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Exposed: The Ugly Side of Food Production

Food and social justice. Human rights abuses, rape and corrupt practices in the Bangladesh shrimp industry. A report by the Swedish Society for Nature Conservation uncovers the human and environmental cost of shrimp farming and shows why buying shrimp from Bangladesh where they are exposed to pesticides and injected with dirty water may be hazardous to your health. UK's The Ecologist investigates the plight of African migrant workers in Italy and looks how financial speculation is threatening the livelihood of Mexican farmers.

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Illicit Ivory

Every twenty minutes an elephant is killed to feed an insatiable demand for ivory. African elephants may be gone in as little as ten years. Behind the slaughter are the most dangerous groups in the world – organized crime syndicates, insurgents and terrorists. Ivory buys guns and ammunition for Uganda's Lord’s Resistance Army and Sudan's Janjaweed, both linked to mass atrocities and supports al Shabaab, the al Qaeda affiliate behind the attacks on Kenya’s Westgate Mall and Garissa University.

Can Religion Save The Environment?

Led by Buddhist monks, Cambodia's indigenous Chong people protest the construction of a hydroelectric dam. The dam, to be built by the Chinese company Sinohydro, would displace the Chong and destroy their ancestral forest home. Kalyanne Mam documents their plight in her film "Fight For Areng Valley." China is beginning to draw on its religious traditions — Tibetan Buddhism, Daoism and Confucianism — to help address serious environmental challenges as profiled in Gary Marcuse and Shi Lihong's film "Searching for Sacred Mountain." 

Vanishing Coral

“Vanishing Coral” presents the personal story of scientists and naturalists who are working with local communities to protect coral reefs that are being destroyed by warming seas, pollution, and destructive fishing practices. Featured in the documentary is the President of the Biosphere 2 Foundation Abigail Alling, marine biologist and coral expert Phil Dustan, captain of the Mir research sailing vessel Mark Van Thillo, and Nono Suparno, a leading conservationist in Bali.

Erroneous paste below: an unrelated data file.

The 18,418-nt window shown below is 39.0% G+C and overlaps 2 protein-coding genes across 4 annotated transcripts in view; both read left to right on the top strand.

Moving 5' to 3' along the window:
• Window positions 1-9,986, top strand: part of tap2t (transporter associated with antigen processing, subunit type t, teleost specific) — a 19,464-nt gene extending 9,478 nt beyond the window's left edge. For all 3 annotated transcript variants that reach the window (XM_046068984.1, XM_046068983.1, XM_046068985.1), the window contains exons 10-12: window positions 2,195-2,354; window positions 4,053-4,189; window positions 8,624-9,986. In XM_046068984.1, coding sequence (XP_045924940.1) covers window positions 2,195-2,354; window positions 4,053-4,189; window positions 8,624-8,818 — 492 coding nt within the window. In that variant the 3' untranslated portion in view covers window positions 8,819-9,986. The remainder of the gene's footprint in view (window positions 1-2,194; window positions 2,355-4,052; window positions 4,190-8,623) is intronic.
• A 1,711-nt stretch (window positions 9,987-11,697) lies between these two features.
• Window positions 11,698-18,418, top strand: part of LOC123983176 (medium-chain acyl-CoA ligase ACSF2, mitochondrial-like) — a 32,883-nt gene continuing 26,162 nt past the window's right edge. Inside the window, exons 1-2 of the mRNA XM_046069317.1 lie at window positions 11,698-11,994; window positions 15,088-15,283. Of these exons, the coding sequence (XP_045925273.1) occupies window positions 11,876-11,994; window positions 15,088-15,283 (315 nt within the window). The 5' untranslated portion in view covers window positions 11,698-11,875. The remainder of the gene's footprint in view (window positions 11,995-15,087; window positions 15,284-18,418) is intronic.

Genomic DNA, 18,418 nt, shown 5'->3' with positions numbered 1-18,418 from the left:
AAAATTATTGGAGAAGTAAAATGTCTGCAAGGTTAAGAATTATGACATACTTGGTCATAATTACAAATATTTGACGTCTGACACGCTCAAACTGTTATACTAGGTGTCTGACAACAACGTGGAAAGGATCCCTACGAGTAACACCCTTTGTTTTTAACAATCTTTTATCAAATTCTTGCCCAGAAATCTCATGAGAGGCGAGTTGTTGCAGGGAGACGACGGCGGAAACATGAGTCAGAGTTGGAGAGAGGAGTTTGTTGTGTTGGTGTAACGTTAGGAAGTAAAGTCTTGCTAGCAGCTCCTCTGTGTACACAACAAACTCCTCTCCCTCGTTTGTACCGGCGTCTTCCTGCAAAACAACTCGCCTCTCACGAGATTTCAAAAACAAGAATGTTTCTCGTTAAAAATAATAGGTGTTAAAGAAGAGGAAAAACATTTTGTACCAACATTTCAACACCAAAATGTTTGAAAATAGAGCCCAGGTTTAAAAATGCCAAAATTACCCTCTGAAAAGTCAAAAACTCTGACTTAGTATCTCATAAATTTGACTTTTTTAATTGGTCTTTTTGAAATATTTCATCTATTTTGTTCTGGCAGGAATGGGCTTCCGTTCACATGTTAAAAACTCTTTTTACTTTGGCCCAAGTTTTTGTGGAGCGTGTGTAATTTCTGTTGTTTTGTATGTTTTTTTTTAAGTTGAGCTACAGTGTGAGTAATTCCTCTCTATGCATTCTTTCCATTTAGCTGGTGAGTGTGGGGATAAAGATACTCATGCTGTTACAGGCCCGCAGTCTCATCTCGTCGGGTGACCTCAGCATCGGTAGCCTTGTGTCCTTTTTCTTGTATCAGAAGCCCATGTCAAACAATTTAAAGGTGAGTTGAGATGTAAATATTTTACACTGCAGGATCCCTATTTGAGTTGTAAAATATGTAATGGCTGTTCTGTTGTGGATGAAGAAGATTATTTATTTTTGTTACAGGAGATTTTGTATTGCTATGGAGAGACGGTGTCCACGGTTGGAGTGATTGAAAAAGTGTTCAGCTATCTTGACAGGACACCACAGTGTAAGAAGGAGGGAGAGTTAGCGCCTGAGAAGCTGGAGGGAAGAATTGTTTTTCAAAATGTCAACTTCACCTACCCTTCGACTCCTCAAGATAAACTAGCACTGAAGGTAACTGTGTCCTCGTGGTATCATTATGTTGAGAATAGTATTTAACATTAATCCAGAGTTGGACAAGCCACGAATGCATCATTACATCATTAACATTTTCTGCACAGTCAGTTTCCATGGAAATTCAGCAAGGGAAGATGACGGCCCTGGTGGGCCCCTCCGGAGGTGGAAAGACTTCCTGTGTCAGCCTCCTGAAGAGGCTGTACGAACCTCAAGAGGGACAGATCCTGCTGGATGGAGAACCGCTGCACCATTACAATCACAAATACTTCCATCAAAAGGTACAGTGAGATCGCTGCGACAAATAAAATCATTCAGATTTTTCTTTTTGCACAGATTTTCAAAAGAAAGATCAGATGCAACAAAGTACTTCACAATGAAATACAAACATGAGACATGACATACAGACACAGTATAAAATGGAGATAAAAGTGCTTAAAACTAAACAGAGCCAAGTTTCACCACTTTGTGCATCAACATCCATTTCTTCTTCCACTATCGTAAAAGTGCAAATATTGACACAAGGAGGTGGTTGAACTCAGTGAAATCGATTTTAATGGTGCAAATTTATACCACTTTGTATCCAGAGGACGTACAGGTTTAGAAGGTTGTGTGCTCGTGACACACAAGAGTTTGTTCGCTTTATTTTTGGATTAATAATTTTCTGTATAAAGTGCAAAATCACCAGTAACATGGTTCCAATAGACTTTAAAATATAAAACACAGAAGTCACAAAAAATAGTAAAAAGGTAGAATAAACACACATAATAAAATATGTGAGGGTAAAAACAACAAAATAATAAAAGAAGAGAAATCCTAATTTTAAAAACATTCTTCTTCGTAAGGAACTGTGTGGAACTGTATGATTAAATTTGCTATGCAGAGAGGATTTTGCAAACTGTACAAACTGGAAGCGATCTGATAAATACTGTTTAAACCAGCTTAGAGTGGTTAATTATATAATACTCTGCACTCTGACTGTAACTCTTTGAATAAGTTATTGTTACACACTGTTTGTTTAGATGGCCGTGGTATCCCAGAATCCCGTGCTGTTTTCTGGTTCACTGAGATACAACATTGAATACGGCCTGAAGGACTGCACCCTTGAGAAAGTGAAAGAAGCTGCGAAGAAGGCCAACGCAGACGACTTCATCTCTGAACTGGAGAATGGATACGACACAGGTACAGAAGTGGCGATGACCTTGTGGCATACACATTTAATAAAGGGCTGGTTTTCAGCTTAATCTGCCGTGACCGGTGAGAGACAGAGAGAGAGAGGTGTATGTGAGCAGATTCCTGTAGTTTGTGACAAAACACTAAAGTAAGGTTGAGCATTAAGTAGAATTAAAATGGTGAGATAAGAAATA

America’s Dirty Secret: Coal Ash

In Juliette, Georgia radioactive water flows from the tap. In Pennsylvania, three adjoining counties battle a rare form of cancer. One thing these communities have in common is their exposure coal ash. Coal combustion powers 40 percent of America’s electricity but generates 130 million tons of coal ash each year. Though it is known to contain carcinogens, coal ash is often dumped in unlined ponds where it leaches into groundwater. There is no federal coal ash regulation on the books—only a patchwork of state level standards.

Neonicotinoids: The New DDT?

Neonicotinoids are the most widely used insecticides in the world. But they've been linked to the decline of honeybees, which pollinate many food crops. And scientists now say neonicotinoids also harm many terrestrial, aquatic, and marine invertebrates. These pervasive insecticides damage sea urchin DNA, suppress the immune systems of crabs, and affect the tunneling and reproductive behavior of earthworms. They kill off insects that many birds, amphibians, and reptiles rely on for food.